When they struck the main current, it swept them irresistibly down 
stream. They soon became entangled in their chains and the floodwood. 
Thus they struggled and strangled for several hours, till all but one gave 
up and seemed to have a through ticket for the Mississippi. ' Old Ben ' 
(the boys, to this day, can scarcely refrain from both laughing and crying 
when they relate it) would paddle for the west bank whenever he came 


round in sight of it. They finally got fast in some drift, and made no ef- 
fort to get loose. 

"Isaac Ellis (next younger than William) stripped and swam a long dis- 
tance to them, and with a pocket-knife he carried with him cut the how 
keys, unyoked the oxen, and got them all safely to land. 

"Late in the night, naked, hungry, tired and scratched, he called at the 
cahin for the boys to bring him out some clothes. 

"Isaac Ellis will be remembered by those only who were here more than 
twenty years ago. About that time he went west of the Missouri, hunted 
with the Indians, and supplied for some time several stations of the over- 
land stage company with deer, buffalo, and other wild meat. When last 
heard from he was with the Indians in British America. 

"Of Wm. Ellis — sound, joyous, whole-souled Will — little need be said. 
Who that lived here within twenty-five years of the first settlement did not 
know him? Who has not shouted at his uproarous merriment? Who was 
not gladdened by his constant cheerfulness? And let cynics say 'every 
man has his price ' ; those who best knew the subject of these comments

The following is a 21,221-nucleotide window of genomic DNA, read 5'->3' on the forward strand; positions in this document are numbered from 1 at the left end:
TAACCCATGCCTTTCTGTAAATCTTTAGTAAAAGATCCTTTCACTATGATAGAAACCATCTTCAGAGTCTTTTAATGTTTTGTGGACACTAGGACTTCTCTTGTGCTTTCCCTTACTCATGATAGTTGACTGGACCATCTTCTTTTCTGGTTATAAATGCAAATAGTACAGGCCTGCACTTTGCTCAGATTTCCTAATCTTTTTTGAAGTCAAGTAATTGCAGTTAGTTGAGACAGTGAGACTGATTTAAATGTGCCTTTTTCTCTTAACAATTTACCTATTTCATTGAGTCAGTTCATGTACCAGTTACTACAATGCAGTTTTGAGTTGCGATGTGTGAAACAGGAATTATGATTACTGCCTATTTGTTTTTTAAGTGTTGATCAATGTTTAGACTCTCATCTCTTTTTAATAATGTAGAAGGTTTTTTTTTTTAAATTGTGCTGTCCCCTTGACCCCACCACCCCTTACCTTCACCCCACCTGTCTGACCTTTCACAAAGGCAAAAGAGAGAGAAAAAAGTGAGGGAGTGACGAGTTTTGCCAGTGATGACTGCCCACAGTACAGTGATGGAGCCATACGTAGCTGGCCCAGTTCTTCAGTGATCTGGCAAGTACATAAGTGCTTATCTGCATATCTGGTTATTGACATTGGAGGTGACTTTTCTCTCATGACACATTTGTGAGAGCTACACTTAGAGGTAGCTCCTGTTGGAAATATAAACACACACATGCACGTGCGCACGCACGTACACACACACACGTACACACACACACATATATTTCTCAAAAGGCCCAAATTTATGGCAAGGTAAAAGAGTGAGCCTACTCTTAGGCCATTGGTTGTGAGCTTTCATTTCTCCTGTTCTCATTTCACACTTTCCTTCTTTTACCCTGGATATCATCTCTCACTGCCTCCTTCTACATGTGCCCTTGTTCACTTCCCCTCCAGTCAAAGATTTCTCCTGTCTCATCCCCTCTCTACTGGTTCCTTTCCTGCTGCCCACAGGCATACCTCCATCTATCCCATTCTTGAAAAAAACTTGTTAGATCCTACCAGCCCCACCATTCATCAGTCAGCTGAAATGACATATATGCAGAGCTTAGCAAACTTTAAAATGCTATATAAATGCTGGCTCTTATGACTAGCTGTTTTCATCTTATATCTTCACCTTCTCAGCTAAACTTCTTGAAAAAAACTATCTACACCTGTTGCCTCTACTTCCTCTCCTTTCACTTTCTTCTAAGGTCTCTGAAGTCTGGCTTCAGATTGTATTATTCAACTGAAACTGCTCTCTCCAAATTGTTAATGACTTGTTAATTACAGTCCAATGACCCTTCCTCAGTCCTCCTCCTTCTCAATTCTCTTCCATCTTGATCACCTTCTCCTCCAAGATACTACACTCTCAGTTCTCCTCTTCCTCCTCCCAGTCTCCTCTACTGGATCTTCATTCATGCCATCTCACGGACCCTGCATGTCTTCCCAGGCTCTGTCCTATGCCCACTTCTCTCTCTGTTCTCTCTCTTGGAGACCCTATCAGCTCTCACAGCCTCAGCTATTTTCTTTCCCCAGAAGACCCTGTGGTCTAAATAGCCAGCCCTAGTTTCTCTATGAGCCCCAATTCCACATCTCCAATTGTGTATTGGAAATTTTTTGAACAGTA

will point to him and answer, ' There's an honest man.' 

" It is significant that the mother of this large family of boys says ' thee 
and thou.' " 


The above sketch will aid the reader in gaiuing some knowledge of the 
hardships and trials of the early pioneers, and of the difficulties and dan- 
gers under which they labored in order to gain an honest livelihood. 

Some of the difficulties of traveling from place to place in those days, as 
also the unpleasantness and sometimes dangers attending their travels, are 
nicely illustrated by the following from the same writer: "In February, 
1846, William Ellis and George Haworth set out to follow the Raccoon 
river on the ice, from Des Moines up to Stump's cabin, about twenty miles 
by land. After a hard day's travel (not less than twenty-five miles) they 
found themselves, at dusk, not more than half way. They now attempted 
to cross the country, but the dry weeds were so high and so dense that this 
was given up and they had to camp for the night. But they had neglected 
to take any matches with them, and the only alternative to an all night's 
travel was to ignite some dry grass by firing their guns into it. 

"This was effected after the expenditure of a good deal of patience and 
powder, and they carried their fire to the timber, some half a mile away, 
where they spent the winter night with what comfort they could." 

This was the first trip of these parties to Dallas county, when they came 
and laid their claims, as before mentioned, and soon afterward returned, 
and the following month moved out here with their folks and settled on 
their claims as before selected — Ellis on the land now owned and occupied 
by Joseph Otterman, and Haworth on what is now the Barto farm, or 
" Haworth Point " — and through life, doubtless, they will not forget that 
pioneer adventure. 

Previous to this, however, some time in January of the same year, a no 
less singular, but rather more successful, expedition — so far as speed and 
ease in travel is concerned — was made up the same river road on the ice by 
John Wright, the frontier hunter, and his cousin, "Deaf Jim" Wright, in